Climate change has long had its heaviest impact on people of colour. Were it not for structural racism that dehumanises them, and the interconnections between big oil and the arms industry, the world would have taken action to protect the climate long ago.
The Philippines has opened a new chapter in the fight against climate change. The south-east asian nation has initiated legal proceedings to summon the 47 worst polluting corporations to its Commission on Human Rights. The case asserts these major polluters should be held to account for climate change and its impact upon the human rights of Philippines citizens; notably the death and destruction that resulted from ‘super typhoons’ linked to climate change. The lawsuit is being brought by the survivors of these intensifying super typhoons, which batter the archipelago annually. These kill people thousands, and displace people in their millions. Defending against the effects of these unprecedented storms, and clearing up afterwards, consumes an increasing proportion of the nation’s GDP. To continue with this destructive business as usual, big oil conglomerates must both deny the destruction and deny the worth of those being annihilated.
Arch Coal and its subsidiaries received approval from the U.S. Bankruptcy Court for the Eastern District of Missouri today for its reorganization plan that will require the company to replace all of its existing self-bonds with more reliable financial instruments to assure funding for required future environmental reclamation. Arch Coal filed for bankruptcy protection in January 2016, and today’s reorganization under Chapter 11 of the Bankruptcy Code is expected to become effective sometime later this month. The approved reorganization plan also leaves in place Arch Coal’s additional environmental obligations at its coal mines across the country.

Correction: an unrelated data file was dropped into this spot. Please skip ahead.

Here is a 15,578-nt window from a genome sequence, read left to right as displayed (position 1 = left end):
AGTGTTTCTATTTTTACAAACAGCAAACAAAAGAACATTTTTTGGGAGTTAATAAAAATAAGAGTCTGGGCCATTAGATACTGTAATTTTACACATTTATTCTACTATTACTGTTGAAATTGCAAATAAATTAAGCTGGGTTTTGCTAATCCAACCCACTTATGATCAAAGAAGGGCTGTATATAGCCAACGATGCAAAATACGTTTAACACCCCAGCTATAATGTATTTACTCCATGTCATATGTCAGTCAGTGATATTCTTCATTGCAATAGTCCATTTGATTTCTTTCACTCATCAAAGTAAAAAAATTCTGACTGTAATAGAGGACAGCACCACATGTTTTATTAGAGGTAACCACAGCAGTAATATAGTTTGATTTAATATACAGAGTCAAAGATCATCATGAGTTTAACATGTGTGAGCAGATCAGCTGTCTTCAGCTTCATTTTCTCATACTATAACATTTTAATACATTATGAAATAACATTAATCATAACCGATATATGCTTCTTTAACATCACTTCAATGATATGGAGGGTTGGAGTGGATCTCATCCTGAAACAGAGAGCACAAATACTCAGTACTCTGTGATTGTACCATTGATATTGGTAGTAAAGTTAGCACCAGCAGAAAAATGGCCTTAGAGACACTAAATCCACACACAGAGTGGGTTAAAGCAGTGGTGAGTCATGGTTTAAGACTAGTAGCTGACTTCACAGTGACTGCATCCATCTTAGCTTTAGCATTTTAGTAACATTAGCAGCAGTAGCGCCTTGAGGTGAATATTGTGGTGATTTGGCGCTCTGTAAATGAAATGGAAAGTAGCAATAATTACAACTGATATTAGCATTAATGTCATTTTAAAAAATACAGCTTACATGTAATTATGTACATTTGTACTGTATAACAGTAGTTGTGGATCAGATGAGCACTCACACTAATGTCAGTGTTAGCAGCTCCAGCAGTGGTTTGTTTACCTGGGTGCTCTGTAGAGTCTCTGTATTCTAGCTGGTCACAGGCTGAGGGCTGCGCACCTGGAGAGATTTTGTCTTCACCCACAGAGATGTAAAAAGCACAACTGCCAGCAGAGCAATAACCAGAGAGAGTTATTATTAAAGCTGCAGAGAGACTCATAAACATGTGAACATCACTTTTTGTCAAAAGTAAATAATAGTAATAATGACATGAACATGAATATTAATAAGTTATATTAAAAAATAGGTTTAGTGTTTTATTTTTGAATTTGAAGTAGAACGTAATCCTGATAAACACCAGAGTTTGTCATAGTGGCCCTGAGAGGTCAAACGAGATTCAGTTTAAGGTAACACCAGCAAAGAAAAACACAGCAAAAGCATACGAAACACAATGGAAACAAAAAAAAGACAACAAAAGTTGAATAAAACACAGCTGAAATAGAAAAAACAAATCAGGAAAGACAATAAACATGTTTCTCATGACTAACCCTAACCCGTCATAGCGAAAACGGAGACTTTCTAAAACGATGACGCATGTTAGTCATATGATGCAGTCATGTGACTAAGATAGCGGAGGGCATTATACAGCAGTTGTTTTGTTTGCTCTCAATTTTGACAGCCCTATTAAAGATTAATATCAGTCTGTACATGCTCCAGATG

Ohio leading Nation in coal retirements; has an opportunity to lead the country in clean energy production and manufacturing.
Today, FirstEnergy (FE) announced it would retire five coal generating units no later than 2020, specifically Units 1 through 4 of its W.H. Sammis Plant and the sole remaining unit of the Bay Shore Plant; totalling 901 MWs of coal retirements. The majority of these units have been front and center in an ongoing two-year fight before the Ohio Public Utilities Commission where FirstEnergy has been trying to secure subsidies from its customers that could be used to keep these aging and ailing coal units open. In a news release, the company also raised the possibility that it could sell the Bay Shore unit instead of simply deactivating it — but FirstEnergy Generation President Jim Lash acknowledged that “[i]t’s no longer economically viable to operate these facilities.”
In my home country of Russia, open-cast coalmining is expanding, leading to growing environmental devastation and countless human rights abuses affecting indigenous peoples. Coal consumption within Russia is dropping, but exports have grown tremendously in recent years, with Britain the second-biggest consumer of Russian coal, after China. A new report, the Cost of Coal produced by my organization, Ecodefense, establishes a direct link between increased extraction and expanded coal exports over the past decade.
Over 60 per cent of Russian coal is extracted in the Kuzbass region of Siberia. Part of it – 15.6 per cent of total exports – is then transported almost 6,000 kilometres to be burned in British power stations. The human and environmental costs of this coal are high.